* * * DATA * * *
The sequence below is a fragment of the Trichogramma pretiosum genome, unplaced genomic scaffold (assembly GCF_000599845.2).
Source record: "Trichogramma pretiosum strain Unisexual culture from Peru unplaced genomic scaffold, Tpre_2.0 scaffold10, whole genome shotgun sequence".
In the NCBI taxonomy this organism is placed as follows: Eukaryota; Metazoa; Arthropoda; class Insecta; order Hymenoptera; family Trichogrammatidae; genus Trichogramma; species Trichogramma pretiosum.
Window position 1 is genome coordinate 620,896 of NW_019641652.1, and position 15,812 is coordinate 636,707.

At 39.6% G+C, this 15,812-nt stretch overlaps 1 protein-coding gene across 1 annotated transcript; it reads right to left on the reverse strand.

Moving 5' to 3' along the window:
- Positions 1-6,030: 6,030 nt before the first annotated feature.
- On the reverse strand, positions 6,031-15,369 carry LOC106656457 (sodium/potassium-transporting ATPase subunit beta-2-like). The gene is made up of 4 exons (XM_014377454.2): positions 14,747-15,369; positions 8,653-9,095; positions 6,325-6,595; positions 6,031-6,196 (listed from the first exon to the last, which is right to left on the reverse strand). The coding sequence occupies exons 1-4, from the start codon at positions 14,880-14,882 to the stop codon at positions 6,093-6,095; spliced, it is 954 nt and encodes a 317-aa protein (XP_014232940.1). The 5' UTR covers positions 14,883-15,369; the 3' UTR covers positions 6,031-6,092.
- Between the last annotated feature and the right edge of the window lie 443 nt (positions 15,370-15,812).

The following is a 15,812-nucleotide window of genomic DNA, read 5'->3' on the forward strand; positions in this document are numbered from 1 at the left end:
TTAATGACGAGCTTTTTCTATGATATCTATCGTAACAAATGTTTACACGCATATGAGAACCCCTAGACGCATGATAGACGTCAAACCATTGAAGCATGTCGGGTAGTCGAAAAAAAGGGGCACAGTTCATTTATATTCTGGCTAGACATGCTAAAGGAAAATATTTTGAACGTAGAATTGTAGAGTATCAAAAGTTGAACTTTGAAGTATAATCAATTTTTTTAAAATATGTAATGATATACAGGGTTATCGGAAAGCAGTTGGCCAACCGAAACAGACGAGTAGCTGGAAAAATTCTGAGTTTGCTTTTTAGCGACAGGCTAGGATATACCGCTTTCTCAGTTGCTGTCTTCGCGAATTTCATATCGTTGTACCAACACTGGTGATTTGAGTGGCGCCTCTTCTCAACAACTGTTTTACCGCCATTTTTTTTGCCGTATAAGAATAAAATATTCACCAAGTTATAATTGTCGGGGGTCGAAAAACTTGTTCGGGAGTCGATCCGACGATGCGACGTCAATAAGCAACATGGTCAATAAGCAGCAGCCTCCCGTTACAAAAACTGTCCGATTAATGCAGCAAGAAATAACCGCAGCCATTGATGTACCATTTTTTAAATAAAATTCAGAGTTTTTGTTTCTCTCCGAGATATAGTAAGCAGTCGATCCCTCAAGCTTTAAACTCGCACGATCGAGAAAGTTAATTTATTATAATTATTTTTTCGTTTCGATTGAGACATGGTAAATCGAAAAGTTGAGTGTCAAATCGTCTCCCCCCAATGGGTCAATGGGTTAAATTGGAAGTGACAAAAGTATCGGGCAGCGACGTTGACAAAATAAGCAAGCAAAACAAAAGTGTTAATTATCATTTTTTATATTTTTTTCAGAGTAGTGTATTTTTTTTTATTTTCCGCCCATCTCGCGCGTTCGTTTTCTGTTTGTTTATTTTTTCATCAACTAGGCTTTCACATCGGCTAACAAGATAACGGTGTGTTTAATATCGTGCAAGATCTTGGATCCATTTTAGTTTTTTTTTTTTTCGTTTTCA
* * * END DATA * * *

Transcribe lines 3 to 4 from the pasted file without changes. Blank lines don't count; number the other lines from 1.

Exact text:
In the NCBI taxonomy this organism is placed as follows: Eukaryota; Metazoa; Arthropoda; class Insecta; order Hymenoptera; family Trichogrammatidae; genus Trichogramma; species Trichogramma pretiosum.
Window position 1 is genome coordinate 620,896 of NW_019641652.1, and position 15,812 is coordinate 636,707.